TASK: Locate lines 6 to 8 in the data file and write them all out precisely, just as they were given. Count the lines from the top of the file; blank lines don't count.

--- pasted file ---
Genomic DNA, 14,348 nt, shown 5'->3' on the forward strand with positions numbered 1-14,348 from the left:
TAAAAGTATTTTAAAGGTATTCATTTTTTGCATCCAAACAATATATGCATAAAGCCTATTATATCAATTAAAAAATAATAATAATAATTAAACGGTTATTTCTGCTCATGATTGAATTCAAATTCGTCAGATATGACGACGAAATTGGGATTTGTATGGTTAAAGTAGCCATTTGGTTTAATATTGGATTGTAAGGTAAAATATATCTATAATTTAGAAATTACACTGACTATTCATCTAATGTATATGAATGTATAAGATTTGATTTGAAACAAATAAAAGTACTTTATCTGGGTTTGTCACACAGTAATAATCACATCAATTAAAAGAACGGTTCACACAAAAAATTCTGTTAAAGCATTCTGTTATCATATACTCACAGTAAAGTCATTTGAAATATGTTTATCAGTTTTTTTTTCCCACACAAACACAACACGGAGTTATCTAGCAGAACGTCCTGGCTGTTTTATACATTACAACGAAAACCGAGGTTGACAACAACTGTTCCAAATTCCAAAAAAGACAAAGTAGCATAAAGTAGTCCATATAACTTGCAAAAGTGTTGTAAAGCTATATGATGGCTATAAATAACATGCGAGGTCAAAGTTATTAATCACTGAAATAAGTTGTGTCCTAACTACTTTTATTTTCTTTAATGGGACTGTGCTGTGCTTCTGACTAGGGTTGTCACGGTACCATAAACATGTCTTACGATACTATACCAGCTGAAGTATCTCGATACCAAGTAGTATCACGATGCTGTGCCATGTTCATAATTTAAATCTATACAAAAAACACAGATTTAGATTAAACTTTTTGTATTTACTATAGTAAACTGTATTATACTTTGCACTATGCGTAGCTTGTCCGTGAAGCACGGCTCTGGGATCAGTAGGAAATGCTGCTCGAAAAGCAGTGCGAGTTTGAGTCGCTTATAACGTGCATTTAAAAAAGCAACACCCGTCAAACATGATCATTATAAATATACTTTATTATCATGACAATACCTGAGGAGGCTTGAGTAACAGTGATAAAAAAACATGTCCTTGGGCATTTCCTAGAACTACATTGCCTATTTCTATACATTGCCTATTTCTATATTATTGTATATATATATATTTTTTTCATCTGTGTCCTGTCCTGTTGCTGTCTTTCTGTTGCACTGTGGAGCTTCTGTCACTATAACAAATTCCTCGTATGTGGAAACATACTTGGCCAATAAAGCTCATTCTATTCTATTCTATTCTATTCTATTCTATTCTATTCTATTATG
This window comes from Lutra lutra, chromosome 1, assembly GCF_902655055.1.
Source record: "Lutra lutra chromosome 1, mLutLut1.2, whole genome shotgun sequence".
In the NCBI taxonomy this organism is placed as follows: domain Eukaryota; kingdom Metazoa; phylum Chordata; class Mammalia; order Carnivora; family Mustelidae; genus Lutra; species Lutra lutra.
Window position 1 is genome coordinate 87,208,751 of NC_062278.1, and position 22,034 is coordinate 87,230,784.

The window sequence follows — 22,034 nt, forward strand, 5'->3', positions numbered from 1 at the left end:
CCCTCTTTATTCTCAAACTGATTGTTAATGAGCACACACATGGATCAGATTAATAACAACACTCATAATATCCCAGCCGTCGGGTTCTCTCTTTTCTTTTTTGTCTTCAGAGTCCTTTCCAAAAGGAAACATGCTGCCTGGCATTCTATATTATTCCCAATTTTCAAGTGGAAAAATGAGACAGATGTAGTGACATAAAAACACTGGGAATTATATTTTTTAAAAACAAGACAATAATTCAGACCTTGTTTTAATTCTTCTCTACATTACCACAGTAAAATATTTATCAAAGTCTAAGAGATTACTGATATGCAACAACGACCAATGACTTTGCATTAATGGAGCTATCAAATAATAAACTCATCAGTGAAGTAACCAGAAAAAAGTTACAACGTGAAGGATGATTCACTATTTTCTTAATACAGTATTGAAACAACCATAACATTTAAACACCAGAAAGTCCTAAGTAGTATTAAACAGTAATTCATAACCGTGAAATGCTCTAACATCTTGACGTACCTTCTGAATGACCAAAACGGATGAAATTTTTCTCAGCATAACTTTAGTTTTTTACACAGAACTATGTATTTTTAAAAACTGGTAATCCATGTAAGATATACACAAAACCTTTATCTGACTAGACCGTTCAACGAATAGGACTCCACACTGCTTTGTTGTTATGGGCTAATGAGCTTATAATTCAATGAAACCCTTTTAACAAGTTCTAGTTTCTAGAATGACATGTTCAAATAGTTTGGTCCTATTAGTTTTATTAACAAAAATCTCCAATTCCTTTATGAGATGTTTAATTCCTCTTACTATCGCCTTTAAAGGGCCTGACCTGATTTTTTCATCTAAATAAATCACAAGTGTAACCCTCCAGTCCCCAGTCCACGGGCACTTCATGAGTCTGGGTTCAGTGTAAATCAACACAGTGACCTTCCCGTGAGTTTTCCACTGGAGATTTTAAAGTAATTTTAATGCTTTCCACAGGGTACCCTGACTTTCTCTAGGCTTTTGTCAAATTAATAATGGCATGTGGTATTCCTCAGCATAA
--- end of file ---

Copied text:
Window position 1 is genome coordinate 87,208,751 of NC_062278.1, and position 22,034 is coordinate 87,230,784.

The window sequence follows — 22,034 nt, forward strand, 5'->3', positions numbered from 1 at the left end:
CCCTCTTTATTCTCAAACTGATTGTTAATGAGCACACACATGGATCAGATTAATAACAACACTCATAATATCCCAGCCGTCGGGTTCTCTCTTTTCTTTTTTGTCTTCAGAGTCCTTTCCAAAAGGAAACATGCTGCCTGGCATTCTATATTATTCCCAATTTTCAAGTGGAAAAATGAGACAGATGTAGTGACATAAAAACACTGGGAATTATATTTTTTAAAAACAAGACAATAATTCAGACCTTGTTTTAATTCTTCTCTACATTACCACAGTAAAATATTTATCAAAGTCTAAGAGATTACTGATATGCAACAACGACCAATGACTTTGCATTAATGGAGCTATCAAATAATAAACTCATCAGTGAAGTAACCAGAAAAAAGTTACAACGTGAAGGATGATTCACTATTTTCTTAATACAGTATTGAAACAACCATAACATTTAAACACCAGAAAGTCCTAAGTAGTATTAAACAGTAATTCATAACCGTGAAATGCTCTAACATCTTGACGTACCTTCTGAATGACCAAAACGGATGAAATTTTTCTCAGCATAACTTTAGTTTTTTACACAGAACTATGTATTTTTAAAAACTGGTAATCCATGTAAGATATACACAAAACCTTTATCTGACTAGACCGTTCAACGAATAGGACTCCACACTGCTTTGTTGTTATGGGCTAATGAGCTTATAATTCAATGAAACCCTTTTAACAAGTTCTAGTTTCTAGAATGACATGTTCAAATAGTTTGGTCCTATTAGTTTTATTAACAAAAATCTCCAATTCCTTTATGAGATGTTTAATTCCTCTTACTATCGCCTTTAAAGGGCCTGACCTGATTTTTTCATCTAAATAAATCACAAGTGTAACCCTCCAGTCCCCAGTCCACGGGCACTTCATGAGTCTGGGTTCAGTGTAAATCAACACAGTGACCTTCCCGTGAGTTTTCCACTGGAGATTTTAAAGTAATTTTAATGCTTTCCACAGGGTACCCTGACTTTCTCTAGGCTTTTGTCAAATTAATAATGGCATGTGGTATTCCTCAGCATAA